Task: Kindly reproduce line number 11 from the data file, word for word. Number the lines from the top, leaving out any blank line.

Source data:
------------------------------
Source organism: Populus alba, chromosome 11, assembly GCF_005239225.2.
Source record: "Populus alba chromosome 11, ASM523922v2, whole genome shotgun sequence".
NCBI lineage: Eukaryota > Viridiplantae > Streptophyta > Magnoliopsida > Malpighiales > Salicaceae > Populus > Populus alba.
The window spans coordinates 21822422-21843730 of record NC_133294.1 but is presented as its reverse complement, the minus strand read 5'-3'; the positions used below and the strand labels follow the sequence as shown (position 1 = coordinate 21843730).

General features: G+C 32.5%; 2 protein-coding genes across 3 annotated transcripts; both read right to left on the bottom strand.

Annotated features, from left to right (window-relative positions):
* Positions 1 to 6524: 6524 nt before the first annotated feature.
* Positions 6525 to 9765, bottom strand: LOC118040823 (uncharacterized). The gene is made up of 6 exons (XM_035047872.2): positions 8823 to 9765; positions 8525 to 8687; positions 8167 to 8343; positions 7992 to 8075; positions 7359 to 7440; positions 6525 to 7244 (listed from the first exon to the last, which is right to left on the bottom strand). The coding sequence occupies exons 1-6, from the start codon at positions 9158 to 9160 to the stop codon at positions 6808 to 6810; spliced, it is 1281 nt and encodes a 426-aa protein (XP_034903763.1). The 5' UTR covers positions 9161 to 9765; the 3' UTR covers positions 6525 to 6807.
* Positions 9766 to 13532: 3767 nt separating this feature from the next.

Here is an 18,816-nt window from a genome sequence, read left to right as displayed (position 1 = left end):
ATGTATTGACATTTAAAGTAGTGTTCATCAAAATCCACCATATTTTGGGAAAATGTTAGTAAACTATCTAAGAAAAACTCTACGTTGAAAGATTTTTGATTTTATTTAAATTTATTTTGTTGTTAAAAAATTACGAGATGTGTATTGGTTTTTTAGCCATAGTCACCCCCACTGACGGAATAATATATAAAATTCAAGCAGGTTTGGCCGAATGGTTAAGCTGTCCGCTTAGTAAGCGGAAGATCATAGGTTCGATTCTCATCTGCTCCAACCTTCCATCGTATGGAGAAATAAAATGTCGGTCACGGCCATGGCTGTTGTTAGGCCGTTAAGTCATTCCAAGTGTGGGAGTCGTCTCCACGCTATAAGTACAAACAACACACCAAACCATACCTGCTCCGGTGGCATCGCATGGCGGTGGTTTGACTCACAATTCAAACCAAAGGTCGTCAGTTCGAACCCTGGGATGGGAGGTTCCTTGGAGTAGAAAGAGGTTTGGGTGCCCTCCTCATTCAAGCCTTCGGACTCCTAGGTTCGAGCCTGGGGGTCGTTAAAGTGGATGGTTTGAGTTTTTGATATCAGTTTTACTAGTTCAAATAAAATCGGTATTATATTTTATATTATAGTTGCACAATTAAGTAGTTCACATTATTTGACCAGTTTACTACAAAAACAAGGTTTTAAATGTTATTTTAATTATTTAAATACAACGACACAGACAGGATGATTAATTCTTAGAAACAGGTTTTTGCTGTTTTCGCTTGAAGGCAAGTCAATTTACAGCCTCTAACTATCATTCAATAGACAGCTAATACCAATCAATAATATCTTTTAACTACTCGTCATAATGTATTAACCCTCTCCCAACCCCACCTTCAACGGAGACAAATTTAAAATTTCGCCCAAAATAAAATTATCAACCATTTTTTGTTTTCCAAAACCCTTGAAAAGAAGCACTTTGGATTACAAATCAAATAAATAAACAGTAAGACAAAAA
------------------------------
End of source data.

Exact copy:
ATGTATTGACATTTAAAGTAGTGTTCATCAAAATCCACCATATTTTGGGAAAATGTTAGTAAACTATCTAAGAAAAACTCTACGTTGAAAGATTTTTGATTTTATTTAAATTTATTTTGTTGTTAAAAAATTACGAGATGTGTATTGGTTTTTTAGCCATAGTCACCCCCACTGACGGAATAATATATAAAATTCAAGCAGGTTTGGCCGAATGGTTAAGCTGTCCGCTTAGTAAGCGGAAGATCATAGGTTCGATTCTCATCTGCTCCAACCTTCCATCGTATGGAGAAATAAAATGTCGGTCACGGCCATGGCTGTTGTTAGGCCGTTAAGTCATTCCAAGTGTGGGAGTCGTCTCCACGCTATAAGTACAAACAACACACCAAACCATACCTGCTCCGGTGGCATCGCATGGCGGTGGTTTGACTCACAATTCAAACCAAAGGTCGTCAGTTCGAACCCTGGGATGGGAGGTTCCTTGGAGTAGAAAGAGGTTTGGGTGCCCTCCTCATTCAAGCCTTCGGACTCCTAGGTTCGAGCCTGGGGGTCGTTAAAGTGGATGGTTTGAGTTTTTGATATCAGTTTTACTAGTTCAAATAAAATCGGTATTATATTTTATATTATAGTTGCACAATTAAGTAGTTCACATTATTTGACCAGTTTACTACAAAAACAAGGTTTTAAATGTTATTTTAATTATTTAAATACAACGACACAGACAGGATGATTAATTCTTAGAAACAGGTTTTTGCTGTTTTCGCTTGAAGGCAAGTCAATTTACAGCCTCTAACTATCATTCAATAGACAGCTAATACCAATCAATAATATCTTTTAACTACTCGTCATAATGTATTAACCCTCTCCCAACCCCACCTTCAACGGAGACAAATTTAAAATTTCGCCCAAAATAAAATTATCAACCATTTTTTGTTTTCCAAAACCCTTGAAAAGAAGCACTTTGGATTACAAATCAAATAAATAAACAGTAAGACAAAAA